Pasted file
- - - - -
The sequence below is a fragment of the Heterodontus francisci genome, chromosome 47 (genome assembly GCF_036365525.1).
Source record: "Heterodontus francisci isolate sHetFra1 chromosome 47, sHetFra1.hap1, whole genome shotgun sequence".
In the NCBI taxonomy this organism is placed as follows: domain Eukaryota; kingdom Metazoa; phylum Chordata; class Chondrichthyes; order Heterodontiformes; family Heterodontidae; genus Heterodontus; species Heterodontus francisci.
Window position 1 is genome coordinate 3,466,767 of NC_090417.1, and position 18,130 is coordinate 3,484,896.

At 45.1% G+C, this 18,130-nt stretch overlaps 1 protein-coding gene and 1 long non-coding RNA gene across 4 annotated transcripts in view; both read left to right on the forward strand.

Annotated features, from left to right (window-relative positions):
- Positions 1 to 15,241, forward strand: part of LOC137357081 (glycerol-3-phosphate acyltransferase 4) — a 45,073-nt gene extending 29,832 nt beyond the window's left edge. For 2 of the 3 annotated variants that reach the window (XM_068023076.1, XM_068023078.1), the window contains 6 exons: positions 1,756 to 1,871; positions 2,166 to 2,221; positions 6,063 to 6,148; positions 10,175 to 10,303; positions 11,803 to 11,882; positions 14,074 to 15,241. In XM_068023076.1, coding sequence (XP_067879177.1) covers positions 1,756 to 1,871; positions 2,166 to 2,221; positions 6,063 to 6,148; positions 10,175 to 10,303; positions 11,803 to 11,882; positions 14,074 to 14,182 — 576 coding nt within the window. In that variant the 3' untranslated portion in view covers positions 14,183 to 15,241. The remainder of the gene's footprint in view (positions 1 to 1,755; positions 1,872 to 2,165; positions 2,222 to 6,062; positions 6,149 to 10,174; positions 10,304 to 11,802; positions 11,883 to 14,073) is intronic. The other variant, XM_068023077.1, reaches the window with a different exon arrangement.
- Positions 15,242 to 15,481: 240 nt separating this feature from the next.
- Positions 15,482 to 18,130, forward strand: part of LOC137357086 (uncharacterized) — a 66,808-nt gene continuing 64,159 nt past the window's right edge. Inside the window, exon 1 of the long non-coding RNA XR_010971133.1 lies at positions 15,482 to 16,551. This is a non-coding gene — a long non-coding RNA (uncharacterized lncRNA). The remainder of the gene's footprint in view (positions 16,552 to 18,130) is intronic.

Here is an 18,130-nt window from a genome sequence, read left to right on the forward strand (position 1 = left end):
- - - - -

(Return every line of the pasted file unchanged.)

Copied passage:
The sequence below is a fragment of the Heterodontus francisci genome, chromosome 47 (genome assembly GCF_036365525.1).
Source record: "Heterodontus francisci isolate sHetFra1 chromosome 47, sHetFra1.hap1, whole genome shotgun sequence".
In the NCBI taxonomy this organism is placed as follows: domain Eukaryota; kingdom Metazoa; phylum Chordata; class Chondrichthyes; order Heterodontiformes; family Heterodontidae; genus Heterodontus; species Heterodontus francisci.
Window position 1 is genome coordinate 3,466,767 of NC_090417.1, and position 18,130 is coordinate 3,484,896.

At 45.1% G+C, this 18,130-nt stretch overlaps 1 protein-coding gene and 1 long non-coding RNA gene across 4 annotated transcripts in view; both read left to right on the forward strand.

Annotated features, from left to right (window-relative positions):
- Positions 1 to 15,241, forward strand: part of LOC137357081 (glycerol-3-phosphate acyltransferase 4) — a 45,073-nt gene extending 29,832 nt beyond the window's left edge. For 2 of the 3 annotated variants that reach the window (XM_068023076.1, XM_068023078.1), the window contains 6 exons: positions 1,756 to 1,871; positions 2,166 to 2,221; positions 6,063 to 6,148; positions 10,175 to 10,303; positions 11,803 to 11,882; positions 14,074 to 15,241. In XM_068023076.1, coding sequence (XP_067879177.1) covers positions 1,756 to 1,871; positions 2,166 to 2,221; positions 6,063 to 6,148; positions 10,175 to 10,303; positions 11,803 to 11,882; positions 14,074 to 14,182 — 576 coding nt within the window. In that variant the 3' untranslated portion in view covers positions 14,183 to 15,241. The remainder of the gene's footprint in view (positions 1 to 1,755; positions 1,872 to 2,165; positions 2,222 to 6,062; positions 6,149 to 10,174; positions 10,304 to 11,802; positions 11,883 to 14,073) is intronic. The other variant, XM_068023077.1, reaches the window with a different exon arrangement.
- Positions 15,242 to 15,481: 240 nt separating this feature from the next.
- Positions 15,482 to 18,130, forward strand: part of LOC137357086 (uncharacterized) — a 66,808-nt gene continuing 64,159 nt past the window's right edge. Inside the window, exon 1 of the long non-coding RNA XR_010971133.1 lies at positions 15,482 to 16,551. This is a non-coding gene — a long non-coding RNA (uncharacterized lncRNA). The remainder of the gene's footprint in view (positions 16,552 to 18,130) is intronic.

Here is an 18,130-nt window from a genome sequence, read left to right on the forward strand (position 1 = left end):